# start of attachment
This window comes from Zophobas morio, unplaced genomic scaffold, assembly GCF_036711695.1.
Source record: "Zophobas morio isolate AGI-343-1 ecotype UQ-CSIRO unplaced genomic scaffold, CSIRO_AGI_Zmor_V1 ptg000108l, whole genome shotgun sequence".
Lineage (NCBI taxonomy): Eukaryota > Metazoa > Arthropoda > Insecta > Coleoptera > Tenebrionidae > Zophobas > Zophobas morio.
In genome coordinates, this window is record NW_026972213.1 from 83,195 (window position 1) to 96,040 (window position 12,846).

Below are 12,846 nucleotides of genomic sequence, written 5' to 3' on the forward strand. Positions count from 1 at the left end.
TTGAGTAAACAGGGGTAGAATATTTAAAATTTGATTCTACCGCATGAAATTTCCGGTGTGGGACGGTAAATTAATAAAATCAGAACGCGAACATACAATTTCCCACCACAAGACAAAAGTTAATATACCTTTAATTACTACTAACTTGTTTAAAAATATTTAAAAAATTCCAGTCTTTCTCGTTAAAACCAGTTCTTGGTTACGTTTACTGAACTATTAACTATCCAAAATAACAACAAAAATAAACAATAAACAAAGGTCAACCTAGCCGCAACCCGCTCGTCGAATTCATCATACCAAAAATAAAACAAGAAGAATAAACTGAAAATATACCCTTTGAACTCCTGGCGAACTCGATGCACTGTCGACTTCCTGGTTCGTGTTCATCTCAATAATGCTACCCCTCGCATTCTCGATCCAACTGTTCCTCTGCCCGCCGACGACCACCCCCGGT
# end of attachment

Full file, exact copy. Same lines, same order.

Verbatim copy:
This window comes from Zophobas morio, unplaced genomic scaffold, assembly GCF_036711695.1.
Source record: "Zophobas morio isolate AGI-343-1 ecotype UQ-CSIRO unplaced genomic scaffold, CSIRO_AGI_Zmor_V1 ptg000108l, whole genome shotgun sequence".
Lineage (NCBI taxonomy): Eukaryota > Metazoa > Arthropoda > Insecta > Coleoptera > Tenebrionidae > Zophobas > Zophobas morio.
In genome coordinates, this window is record NW_026972213.1 from 83,195 (window position 1) to 96,040 (window position 12,846).

Below are 12,846 nucleotides of genomic sequence, written 5' to 3' on the forward strand. Positions count from 1 at the left end.
TTGAGTAAACAGGGGTAGAATATTTAAAATTTGATTCTACCGCATGAAATTTCCGGTGTGGGACGGTAAATTAATAAAATCAGAACGCGAACATACAATTTCCCACCACAAGACAAAAGTTAATATACCTTTAATTACTACTAACTTGTTTAAAAATATTTAAAAAATTCCAGTCTTTCTCGTTAAAACCAGTTCTTGGTTACGTTTACTGAACTATTAACTATCCAAAATAACAACAAAAATAAACAATAAACAAAGGTCAACCTAGCCGCAACCCGCTCGTCGAATTCATCATACCAAAAATAAAACAAGAAGAATAAACTGAAAATATACCCTTTGAACTCCTGGCGAACTCGATGCACTGTCGACTTCCTGGTTCGTGTTCATCTCAATAATGCTACCCCTCGCATTCTCGATCCAACTGTTCCTCTGCCCGCCGACGACCACCCCCGGT